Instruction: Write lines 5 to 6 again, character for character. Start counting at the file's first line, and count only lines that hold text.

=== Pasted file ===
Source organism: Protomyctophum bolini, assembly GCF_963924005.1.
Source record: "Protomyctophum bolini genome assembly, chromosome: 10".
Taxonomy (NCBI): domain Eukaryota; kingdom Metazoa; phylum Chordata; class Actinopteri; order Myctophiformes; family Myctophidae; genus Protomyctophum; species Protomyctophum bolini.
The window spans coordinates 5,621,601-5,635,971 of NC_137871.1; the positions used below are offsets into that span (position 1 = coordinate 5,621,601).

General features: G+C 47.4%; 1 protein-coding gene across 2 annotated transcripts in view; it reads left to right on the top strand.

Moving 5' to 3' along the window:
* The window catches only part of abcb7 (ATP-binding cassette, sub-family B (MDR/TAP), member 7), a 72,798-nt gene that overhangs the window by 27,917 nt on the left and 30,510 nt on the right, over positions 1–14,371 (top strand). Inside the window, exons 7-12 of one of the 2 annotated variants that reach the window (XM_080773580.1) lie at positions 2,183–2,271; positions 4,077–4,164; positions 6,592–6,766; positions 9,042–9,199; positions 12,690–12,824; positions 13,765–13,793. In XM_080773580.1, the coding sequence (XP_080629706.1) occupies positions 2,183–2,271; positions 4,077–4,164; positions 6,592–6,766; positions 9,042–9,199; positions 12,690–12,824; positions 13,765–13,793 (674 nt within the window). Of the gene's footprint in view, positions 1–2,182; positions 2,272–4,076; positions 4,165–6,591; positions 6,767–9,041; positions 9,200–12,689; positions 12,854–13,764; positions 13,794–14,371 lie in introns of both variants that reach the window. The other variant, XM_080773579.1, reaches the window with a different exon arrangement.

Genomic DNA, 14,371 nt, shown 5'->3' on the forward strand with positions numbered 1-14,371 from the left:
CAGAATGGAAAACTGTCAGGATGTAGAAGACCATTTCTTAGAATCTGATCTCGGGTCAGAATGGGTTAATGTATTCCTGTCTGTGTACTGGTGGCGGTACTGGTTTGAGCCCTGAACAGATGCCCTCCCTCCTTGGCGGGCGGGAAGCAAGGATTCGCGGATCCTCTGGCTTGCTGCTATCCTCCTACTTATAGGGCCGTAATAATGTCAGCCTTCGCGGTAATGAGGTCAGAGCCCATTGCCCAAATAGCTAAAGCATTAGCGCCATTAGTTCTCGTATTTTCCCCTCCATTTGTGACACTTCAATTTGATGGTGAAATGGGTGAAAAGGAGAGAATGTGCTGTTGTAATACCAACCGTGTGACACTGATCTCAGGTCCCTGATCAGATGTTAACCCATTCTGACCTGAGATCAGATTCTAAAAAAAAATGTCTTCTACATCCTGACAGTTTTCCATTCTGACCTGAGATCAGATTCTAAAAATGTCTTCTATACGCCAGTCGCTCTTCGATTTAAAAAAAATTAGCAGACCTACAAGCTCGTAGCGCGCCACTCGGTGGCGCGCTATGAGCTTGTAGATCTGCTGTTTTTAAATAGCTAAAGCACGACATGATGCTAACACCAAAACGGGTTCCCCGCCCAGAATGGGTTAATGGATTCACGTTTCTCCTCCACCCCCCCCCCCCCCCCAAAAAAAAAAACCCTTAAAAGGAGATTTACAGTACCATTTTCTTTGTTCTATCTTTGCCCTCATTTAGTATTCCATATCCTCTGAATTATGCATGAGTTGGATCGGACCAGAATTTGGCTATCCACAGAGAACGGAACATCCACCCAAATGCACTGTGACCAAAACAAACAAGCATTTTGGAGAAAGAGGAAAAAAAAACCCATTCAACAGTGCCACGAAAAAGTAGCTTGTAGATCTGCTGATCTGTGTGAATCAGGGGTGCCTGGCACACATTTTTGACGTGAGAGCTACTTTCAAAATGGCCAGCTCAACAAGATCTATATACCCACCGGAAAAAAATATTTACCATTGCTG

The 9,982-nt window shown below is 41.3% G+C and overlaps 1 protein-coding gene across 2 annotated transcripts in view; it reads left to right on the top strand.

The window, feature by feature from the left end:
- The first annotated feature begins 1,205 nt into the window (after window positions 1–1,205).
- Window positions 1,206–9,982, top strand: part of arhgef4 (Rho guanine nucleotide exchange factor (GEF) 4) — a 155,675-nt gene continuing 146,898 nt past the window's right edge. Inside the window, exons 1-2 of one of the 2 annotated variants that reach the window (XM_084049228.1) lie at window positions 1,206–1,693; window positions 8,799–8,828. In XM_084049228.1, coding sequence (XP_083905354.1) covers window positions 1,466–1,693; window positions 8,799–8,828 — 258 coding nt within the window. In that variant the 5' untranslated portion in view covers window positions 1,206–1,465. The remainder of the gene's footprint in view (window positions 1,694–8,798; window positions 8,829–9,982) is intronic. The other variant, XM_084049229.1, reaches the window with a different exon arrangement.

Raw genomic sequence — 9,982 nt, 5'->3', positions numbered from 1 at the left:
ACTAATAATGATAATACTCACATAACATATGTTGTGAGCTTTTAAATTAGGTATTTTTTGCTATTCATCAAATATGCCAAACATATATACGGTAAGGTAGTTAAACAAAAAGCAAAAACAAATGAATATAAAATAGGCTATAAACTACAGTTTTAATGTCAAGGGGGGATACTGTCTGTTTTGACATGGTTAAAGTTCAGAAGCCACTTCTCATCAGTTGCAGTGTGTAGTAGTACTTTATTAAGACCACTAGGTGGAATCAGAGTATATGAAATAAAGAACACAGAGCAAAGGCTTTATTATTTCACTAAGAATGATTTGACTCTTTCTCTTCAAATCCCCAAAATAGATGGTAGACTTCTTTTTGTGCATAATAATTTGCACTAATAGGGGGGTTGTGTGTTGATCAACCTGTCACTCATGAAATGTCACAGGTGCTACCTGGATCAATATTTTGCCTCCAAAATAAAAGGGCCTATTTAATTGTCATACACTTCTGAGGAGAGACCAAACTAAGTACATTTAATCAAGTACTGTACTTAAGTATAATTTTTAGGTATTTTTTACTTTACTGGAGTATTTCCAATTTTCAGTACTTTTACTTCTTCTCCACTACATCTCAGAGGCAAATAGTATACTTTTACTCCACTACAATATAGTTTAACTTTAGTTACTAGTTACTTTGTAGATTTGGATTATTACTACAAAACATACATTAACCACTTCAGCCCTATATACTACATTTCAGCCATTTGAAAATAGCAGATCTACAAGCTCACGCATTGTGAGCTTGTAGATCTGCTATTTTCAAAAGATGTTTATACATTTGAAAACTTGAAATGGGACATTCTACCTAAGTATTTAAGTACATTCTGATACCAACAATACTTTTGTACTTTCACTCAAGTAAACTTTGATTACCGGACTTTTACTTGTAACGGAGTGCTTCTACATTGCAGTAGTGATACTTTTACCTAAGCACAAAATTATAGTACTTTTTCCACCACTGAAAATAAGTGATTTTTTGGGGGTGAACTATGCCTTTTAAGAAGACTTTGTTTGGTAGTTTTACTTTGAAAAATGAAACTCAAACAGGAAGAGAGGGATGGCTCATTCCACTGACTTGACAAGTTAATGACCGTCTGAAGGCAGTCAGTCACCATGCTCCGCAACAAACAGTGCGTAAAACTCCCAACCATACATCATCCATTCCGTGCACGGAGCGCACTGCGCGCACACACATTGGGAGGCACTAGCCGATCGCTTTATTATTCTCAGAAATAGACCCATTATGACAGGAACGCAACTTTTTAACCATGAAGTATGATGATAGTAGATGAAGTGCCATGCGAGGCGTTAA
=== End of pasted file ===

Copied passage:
General features: G+C 47.4%; 1 protein-coding gene across 2 annotated transcripts in view; it reads left to right on the top strand.

Moving 5' to 3' along the window: